Is it because of the laws of physics with FWD to much mass up front to overcome?

Can't imagine a bit of extra front weight bias would have much effect, if you're using AWD for traction? Blame it on trying to protect the rear diff, which in Honda's case is understandable, they don't have your American propensity for focusing on drag race numbers, they would be more focused on circuit track times, where the lower weight of a "lightweight" rear diff would be more important.

Will be interesting to see how they resolve it going forward, with the high torque numbers the new TTV6 will have?


Im hoping for a rear bias system in the future similar to quattro. Hopefully software programing could allow it to happen. Will not fix the moving parts issues but I am sure they will beef those up for the added power and torque of the V6 turbo.



The newest version in the RDX is already more rear biased when pressed. The system in my TL is rear biased also when I need to corner aggressively but the newest system is even more rear biased per Acura.



The reference to Quattro is funny because all 'Quattro' systems are not the same. Some are bloody Haldex.



The Haldex systems are in the lower end products that are on the VW based MQB platform, so the Q3, A3, TT all use the Haldex system. The MLB Audiís use Quattro, the Sport diff is optional on all S Audiís with the RSí getting it standard.

JeffX
Profile for JeffX
Re: I have an RDX service loaner    (Score: 1, Normal) 01-16-2019 14:54
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TonyEX wrote:
owequitit wrote:
Mikeydred wrote:
This seems be a common issue for Acura to much drivetrain loss with SHAWD, same issue with TL was faster in FWD spec. I suspect its a gearing issue to protect the rear differential but if you are going to claim SHAWD as performance it must show, other companies who offer AWD usually dont take a hit on performance, look at the beast M5. Is it because of the laws of physics with FWD to much mass up front to overcome?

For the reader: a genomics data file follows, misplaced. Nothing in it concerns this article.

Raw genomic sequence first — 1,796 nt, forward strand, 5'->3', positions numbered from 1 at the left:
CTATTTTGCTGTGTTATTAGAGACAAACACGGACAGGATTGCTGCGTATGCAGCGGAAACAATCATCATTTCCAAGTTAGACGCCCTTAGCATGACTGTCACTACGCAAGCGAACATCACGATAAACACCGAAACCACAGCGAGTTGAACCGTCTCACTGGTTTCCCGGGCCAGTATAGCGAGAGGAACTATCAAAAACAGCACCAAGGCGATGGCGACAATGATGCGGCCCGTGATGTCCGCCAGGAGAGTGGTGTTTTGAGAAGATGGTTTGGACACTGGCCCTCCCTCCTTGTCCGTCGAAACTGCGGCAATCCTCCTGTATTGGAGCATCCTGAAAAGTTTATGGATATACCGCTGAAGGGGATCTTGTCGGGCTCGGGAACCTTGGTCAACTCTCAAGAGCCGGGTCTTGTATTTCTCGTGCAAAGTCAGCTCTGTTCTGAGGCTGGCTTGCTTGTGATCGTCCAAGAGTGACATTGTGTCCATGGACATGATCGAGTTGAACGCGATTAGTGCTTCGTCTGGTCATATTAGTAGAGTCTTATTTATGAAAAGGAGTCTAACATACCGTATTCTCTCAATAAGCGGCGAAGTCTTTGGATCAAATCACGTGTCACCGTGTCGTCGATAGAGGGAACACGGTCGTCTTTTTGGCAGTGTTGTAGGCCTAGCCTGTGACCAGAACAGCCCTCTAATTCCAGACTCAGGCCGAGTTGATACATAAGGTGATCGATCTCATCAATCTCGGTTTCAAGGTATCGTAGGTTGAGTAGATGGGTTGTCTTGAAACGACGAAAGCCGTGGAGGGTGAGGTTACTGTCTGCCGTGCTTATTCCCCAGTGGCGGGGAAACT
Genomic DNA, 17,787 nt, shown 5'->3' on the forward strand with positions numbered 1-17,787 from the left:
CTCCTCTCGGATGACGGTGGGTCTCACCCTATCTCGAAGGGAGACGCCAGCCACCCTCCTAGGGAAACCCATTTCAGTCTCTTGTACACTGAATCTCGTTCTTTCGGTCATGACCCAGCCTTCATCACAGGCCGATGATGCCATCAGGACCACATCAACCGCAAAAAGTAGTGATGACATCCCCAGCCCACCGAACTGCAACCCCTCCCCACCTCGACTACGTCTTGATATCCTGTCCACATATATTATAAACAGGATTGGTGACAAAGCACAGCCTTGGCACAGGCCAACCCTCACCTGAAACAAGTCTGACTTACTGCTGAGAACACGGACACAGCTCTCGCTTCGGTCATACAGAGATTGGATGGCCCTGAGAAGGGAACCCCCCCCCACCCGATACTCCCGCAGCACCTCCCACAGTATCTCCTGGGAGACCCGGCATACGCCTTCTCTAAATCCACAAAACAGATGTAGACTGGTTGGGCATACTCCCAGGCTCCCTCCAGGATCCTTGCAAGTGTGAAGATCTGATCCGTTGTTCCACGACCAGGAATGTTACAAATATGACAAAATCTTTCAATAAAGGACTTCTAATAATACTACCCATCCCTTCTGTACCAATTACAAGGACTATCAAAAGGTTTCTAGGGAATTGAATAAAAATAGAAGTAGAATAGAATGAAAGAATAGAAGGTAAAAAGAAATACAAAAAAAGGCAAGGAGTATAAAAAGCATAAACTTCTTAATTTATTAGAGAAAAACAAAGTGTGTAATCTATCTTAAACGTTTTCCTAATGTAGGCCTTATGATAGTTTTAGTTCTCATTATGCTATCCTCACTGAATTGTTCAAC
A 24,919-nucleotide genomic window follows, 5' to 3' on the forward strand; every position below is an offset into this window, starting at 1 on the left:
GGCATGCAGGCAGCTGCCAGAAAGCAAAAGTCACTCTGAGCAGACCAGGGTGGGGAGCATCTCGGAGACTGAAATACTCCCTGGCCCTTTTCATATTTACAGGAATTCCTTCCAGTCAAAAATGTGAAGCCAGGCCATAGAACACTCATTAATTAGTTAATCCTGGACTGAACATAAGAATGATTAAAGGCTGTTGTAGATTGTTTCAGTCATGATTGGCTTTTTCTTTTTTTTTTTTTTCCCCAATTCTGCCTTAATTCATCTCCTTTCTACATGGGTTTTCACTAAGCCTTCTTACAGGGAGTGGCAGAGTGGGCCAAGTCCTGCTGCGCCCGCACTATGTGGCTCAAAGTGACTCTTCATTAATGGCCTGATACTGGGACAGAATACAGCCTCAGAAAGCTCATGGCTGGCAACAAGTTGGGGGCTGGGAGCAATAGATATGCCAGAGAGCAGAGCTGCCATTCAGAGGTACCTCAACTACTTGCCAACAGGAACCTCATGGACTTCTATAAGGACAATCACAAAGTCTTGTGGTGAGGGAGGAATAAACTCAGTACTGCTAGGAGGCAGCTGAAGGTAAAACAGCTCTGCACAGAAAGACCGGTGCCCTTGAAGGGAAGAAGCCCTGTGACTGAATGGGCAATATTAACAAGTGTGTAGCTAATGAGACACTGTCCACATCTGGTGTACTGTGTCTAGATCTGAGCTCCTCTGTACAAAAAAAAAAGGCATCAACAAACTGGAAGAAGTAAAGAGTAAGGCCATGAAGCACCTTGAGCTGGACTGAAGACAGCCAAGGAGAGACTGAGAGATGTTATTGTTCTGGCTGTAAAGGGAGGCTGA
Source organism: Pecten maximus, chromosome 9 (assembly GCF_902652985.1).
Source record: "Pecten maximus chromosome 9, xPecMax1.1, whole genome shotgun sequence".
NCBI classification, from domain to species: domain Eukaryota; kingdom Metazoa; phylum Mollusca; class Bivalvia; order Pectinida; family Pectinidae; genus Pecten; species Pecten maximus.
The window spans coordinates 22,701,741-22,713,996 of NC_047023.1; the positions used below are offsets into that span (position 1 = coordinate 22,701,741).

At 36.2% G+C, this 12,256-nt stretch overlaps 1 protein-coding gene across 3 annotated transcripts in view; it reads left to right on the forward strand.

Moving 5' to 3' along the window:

Not likely a driveline drag issue.

I am pretty sure it is that they limit the torque in the lower gears to protect the durability of the drivetrain, i.e. in 1st through say 3rd gear, you aren't really getting full rated power because the ECU is not giving you 100%. That limitation doesn't apply on FWD because it will just easily melt the front tires off and the excess torque isn't going to destroy expensive components.



I can believe that.

In our '16 TLX V6 SH-AWD, even when I put it on Sport II (manual) mode, turning OFF the traction nannies and using the paddles, there was NO way I could lose traction off the line. Given that the car has enough power to melt those tires, the only explanation is that the computer manages traction ALL the time.

OTOH, it was a very easy car to drive up off the line. The proverbial step on it until you figure you should not go so fast...

The same with our RDX AWDs (non SH-AWD) and our Ridgeline. For all intents and purposes, traction control is undefeatable.

Which, it sort of makes sense. After all, the reason for getting an AWD is for TRACTION.

I suppose I ought to try the traction modes in the Ridgeline. Will "gravel" allow wheel spin?





Back when you could get a 6MT TL SH-AWD, you could see that torque management was a major issue, as sidestepping the clutch in 1st would result in a SMOKY FWD burnout. Nothing seemingly going to the rear axle, so thus no sub 5-second 0-60 like most would expect.

WillMax
Profile for WillMax
Re: I have an RDX service loaner    (Score: 1, Normal) 01-19-2019 10:30
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JeffX wrote:
NSXman wrote:
I have a 2019 RDX for a service loaner while I have my MDX worked on.

Funny to me, the car mags say the 14 MDX is faster (even if marginally so) in every measurable category than the 2019 RDX. But by the seat of the pants the RDX feels much, much faster. I know the turbo vs NA might account for some of that "feel", but otherwise, what gives on that?



I'm assuming it's FWD? If so, that's probably why. I don't think anybody's formally tested a FWD 2019 RDX yet. I've been told by Acura engineers that it's a blast (and most of them told me it was their 'favorite') to drive. I've only ever driven the SH-AWD versions. (Side note: I've never had the chance to drive a FWD MDX because they don't put them in the press fleets.)

I remember when they finally released the 1st gen RDX in FWD config. It felt SIGNIFICANTLY quicker than any of the SH-AWD versions I had driven.